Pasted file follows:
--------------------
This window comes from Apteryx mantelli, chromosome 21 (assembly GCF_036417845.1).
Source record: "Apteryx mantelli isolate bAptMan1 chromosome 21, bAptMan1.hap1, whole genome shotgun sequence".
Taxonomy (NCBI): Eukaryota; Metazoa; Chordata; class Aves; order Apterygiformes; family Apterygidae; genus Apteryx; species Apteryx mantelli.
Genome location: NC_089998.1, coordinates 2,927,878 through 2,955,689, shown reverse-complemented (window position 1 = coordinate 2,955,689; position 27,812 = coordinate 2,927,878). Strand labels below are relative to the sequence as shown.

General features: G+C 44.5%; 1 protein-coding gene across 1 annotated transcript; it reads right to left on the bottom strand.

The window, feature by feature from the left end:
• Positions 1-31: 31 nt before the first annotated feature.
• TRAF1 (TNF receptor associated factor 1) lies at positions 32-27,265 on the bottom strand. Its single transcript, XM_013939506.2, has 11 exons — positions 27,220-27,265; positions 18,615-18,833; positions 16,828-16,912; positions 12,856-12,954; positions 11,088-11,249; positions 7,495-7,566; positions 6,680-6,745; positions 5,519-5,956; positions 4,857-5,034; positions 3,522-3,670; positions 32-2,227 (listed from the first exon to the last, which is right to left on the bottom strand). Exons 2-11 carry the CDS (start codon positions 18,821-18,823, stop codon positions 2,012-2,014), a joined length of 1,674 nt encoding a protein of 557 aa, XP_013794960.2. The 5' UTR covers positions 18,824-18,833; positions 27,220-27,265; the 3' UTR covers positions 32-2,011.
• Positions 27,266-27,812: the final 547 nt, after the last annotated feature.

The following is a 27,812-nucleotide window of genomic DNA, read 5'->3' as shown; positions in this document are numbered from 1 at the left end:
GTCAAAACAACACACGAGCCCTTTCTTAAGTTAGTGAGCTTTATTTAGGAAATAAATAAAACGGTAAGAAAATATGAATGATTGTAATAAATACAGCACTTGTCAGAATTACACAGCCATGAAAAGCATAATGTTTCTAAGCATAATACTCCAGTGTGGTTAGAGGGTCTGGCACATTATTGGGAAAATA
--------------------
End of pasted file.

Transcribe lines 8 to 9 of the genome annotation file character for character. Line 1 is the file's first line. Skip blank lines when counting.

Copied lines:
• TRAF1 (TNF receptor associated factor 1) lies at positions 32-27,265 on the bottom strand. Its single transcript, XM_013939506.2, has 11 exons — positions 27,220-27,265; positions 18,615-18,833; positions 16,828-16,912; positions 12,856-12,954; positions 11,088-11,249; positions 7,495-7,566; positions 6,680-6,745; positions 5,519-5,956; positions 4,857-5,034; positions 3,522-3,670; positions 32-2,227 (listed from the first exon to the last, which is right to left on the bottom strand). Exons 2-11 carry the CDS (start codon positions 18,821-18,823, stop codon positions 2,012-2,014), a joined length of 1,674 nt encoding a protein of 557 aa, XP_013794960.2. The 5' UTR covers positions 18,824-18,833; positions 27,220-27,265; the 3' UTR covers positions 32-2,011.
• Positions 27,266-27,812: the final 547 nt, after the last annotated feature.